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153rd International Photographic Exhibition

BySasha Mather

Aug 12, 2015
'A fine pear', Ross McKelvey

Photography, Photographic Exhibition Centre, Venue 130, 10:00-17:00 until 30th August. 

There’s no formal introduction to the grandiosely named 153rd Annual Photographic Exhibition. Rather, you’re left to your own devices to decipher any curatorial stratagem. Two hundred and two prints hang in invariable blocks of six, mounted on grey felt exhibition panels. Imaginatively, photographs seem to be arranged by tone, with occasional nods to a mutual theme. A flock of bird of prey-exhibits are digitally dramatised, X-Pro II style. On the next-door panel, there’s a white polar bear splayed lethargically on his front, a prowling white arctic fox, a (you’ve guessed it, white) snowy-silenced landscape, and a still life of fluorescent garden furniture, half-heartedly whitened in editing. Fitting.

A more complex, even comic, pairing is evidenced by ‘Tilly Turning her Head’, and ‘Mrs Cetin’. The subject of the former is a head and shoulders shot of a nude, made-up model, photoshopped to commercial standards, and the latter, a heavy-breasted babushka, taking a rest in her humble wooden house, her walking crutch leaning beside her. But nothing about the exhibition is convincing that this juxtaposition of two femininities, young-and-decorative versus uninterrupted-aged, was planned.

Thankfully, the exhibits themselves redeem the unexceptional curatorship. For instance, Ivy May McIntosh uses the dark icy waters of ‘Reine Lofoten’ to reflect the chocolate box red fishing houses and colossal mountains to fantastical effect. Steve Dormer’s ‘Bygone Years’, featuring a steam train and night guards, and an inanimate passenger with top hat and briefcase, shares the exaggerated nostalgia of Anderson’s Grand Hotel Budapest. And Joe Grabham achieves an intense sense of character in ‘His Medals and Mine’ with his formal and super high-resolution portrait. It seems this conceit was not intentional.

Unsurprisingly, portraits of women (particularly older ones, more surprisingly) were a popular choice in the show. On the podium of charismatic faces, bronze goes to Shirley Wilson’s afore mentioned babuskha, after Sue Moore’s ‘Aged Face’ of a grinning, lipless grandma, and Rod Wheelans’ ‘Love a Duck’, in which the near-toothless subject’s complexion and orange headdress match the colorings of the eponymous goose she hugs. On the other end of the spectrum are a couple of spectacular photographic nudes: Ross McKelvey’s ‘Dark Symmetry’, and Stuart Gilland’s ‘Faith in Bronze’ share a statuesque polish akin to Brancusi’s work realized in the 1920s. McKelvey’s second entry, ‘A fine Pear’, a bodiless pair of legs in fishnet tights, is an illusionistic photograph of which even Man Ray would have been envious.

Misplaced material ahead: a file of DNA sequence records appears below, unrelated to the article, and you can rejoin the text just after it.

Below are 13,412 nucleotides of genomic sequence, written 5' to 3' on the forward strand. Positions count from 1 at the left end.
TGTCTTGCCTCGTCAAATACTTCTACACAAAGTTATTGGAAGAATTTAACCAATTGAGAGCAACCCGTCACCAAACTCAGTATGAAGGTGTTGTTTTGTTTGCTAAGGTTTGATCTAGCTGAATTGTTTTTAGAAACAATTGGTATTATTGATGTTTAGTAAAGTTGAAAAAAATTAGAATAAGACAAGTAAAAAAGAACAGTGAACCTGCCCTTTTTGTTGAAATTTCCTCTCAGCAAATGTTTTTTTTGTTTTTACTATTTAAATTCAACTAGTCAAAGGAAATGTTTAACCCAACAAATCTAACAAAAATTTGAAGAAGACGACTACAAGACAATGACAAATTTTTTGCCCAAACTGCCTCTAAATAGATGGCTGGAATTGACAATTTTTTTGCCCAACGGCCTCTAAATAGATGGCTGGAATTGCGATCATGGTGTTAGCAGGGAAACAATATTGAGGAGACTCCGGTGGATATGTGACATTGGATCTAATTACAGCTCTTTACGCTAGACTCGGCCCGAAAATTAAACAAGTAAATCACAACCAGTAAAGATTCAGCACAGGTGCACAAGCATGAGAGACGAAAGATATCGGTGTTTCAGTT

Exhibits that received awards from the photographic society itself, trended static subjects, intensively manipulated in post-production. More deserving is a thread of observational images from the photographers’ encounters with marginal or marginalised societies and individuals. Take for example, Elek Papp’s ironically named ‘Traffic Jam’ of a slow moving cart trap and stray dog in rural Hungary. In another, Yong Yang captured a provincial farmer’s affectionate gaze into the eyes of his horse, ‘Old Buddy’. The most insightful of these, Furong Zhang’s ‘Dancing’ is a powerful celebration of the freedom of expression. From backstage in an unpopulated auditorium, two young chinese girls cautiously watch their friend practicing a Latin dance, swinging her arms with such passion that they blur in the exposure. Behind the prepubescent dancer is, symbolically, a cracked and fading mural of Chairman Mao.

So in this seemingly unprogressive New Town photographer’s guild, hides some meaningful photographic gems by an array of international talent. Yet hung along side, smatterings of synthetic dollish creations, questionable surrealist compositions, and mediocre wildlife shots in prolific number would better have suited the ‘décor’ department of a minor home furnishing chain. But whilst it’s easy to disagree, on occasion, with the selection panel’s taste, and be put off, continually, by their uninspiring assembly of the show, the exceptional quality of photography, and the international demographic, ought not be overlooked.

The Edinburgh Photographic Society’s 153rd International Exhibition of Photography at 68 Great King Street runs until 20th August, open 10am – 5pm.

By Sasha Mather

Sasha writes for culture, and is Arts editor for the Fringe edition 2015.

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